Friday, September 18, 2015

Editing Nightmares When You're Trad Published

Last night I was reading the latest book in a series of a new writer I've fallen in love with. Well, she's new to me. I stumbled across a couple of typos. I'm not normally a grammar bitch, but one glitch in particular really threw me off. I had to reread the sentence a couple of times to deduce what word "rt" was supposed to be.

This is the same author whose last book in this series had a glaring copyedit problem. The heroine started a scene drinking her favorite hot beverage, but ended the scene drinking a totally different beverage. Not just a totally different beverage, but one that has been mentioned several times in the series as one the heroine hates.

This writer's particular series is published by DAW which is part of Penguin-Random House. Allegedly, one of the greatest selling points of traditional publishers is the extensive copy editing, line editing, and proofreading that a publishing house book goes through until it is released into the wild.

Except it's not happening.

I've been hearing from traditionally published friends (those still talking to me anyway) that they're not getting any editing. Or that they need to pay for an outside editor. Or they get the galleys back with more errors introduced than the original manuscript contained.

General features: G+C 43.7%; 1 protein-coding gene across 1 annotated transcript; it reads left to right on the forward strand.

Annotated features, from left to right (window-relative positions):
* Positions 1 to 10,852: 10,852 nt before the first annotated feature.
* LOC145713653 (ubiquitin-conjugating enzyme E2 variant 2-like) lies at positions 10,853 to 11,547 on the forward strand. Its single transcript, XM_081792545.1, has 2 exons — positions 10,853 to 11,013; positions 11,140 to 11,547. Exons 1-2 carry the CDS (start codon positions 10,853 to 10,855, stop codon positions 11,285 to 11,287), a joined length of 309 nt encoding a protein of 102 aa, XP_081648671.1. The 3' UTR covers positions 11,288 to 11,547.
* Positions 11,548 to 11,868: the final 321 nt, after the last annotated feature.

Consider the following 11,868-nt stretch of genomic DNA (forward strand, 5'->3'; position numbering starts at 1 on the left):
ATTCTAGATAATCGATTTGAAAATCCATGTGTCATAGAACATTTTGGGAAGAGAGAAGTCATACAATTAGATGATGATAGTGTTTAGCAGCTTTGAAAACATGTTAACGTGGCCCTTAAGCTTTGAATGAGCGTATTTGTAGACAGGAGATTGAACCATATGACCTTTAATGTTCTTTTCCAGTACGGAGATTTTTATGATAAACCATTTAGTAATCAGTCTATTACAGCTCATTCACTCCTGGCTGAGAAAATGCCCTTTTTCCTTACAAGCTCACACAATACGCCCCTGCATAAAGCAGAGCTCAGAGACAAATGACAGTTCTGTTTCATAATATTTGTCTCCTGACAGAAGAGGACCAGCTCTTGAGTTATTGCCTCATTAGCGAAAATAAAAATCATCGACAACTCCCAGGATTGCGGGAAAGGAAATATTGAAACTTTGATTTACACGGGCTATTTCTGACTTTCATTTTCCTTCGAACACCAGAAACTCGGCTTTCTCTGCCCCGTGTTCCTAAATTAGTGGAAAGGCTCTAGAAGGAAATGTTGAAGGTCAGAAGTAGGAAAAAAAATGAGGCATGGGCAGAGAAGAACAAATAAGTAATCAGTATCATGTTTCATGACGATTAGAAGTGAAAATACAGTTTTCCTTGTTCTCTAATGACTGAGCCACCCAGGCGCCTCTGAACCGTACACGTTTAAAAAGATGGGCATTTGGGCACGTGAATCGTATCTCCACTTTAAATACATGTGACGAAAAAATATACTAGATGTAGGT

What's worse is if no one catches the mistake, it's never fixed. Quite frankly, the publishing houses don't have the money or manpower to do so. They're cutting costs like crazy, and guess who goes first when a corporation needs to trim the overhead? Yep, the people who actually do the work.

So, my new favorite heroine from my new favorite author is going continue drinking coffee, which she absolutely despises even if that particular book goes into its hundredth printing.

As I said is a previous post, I'm paranoid I missed something when my editor okays the final copy. My story in the anthology may be marred until the end of time.

Or until I get my rights back, and I release my own version. And honestly, that's one of the biggest pluses of indie publishing over trad publishing. I have the power to fix my boo-boo's.

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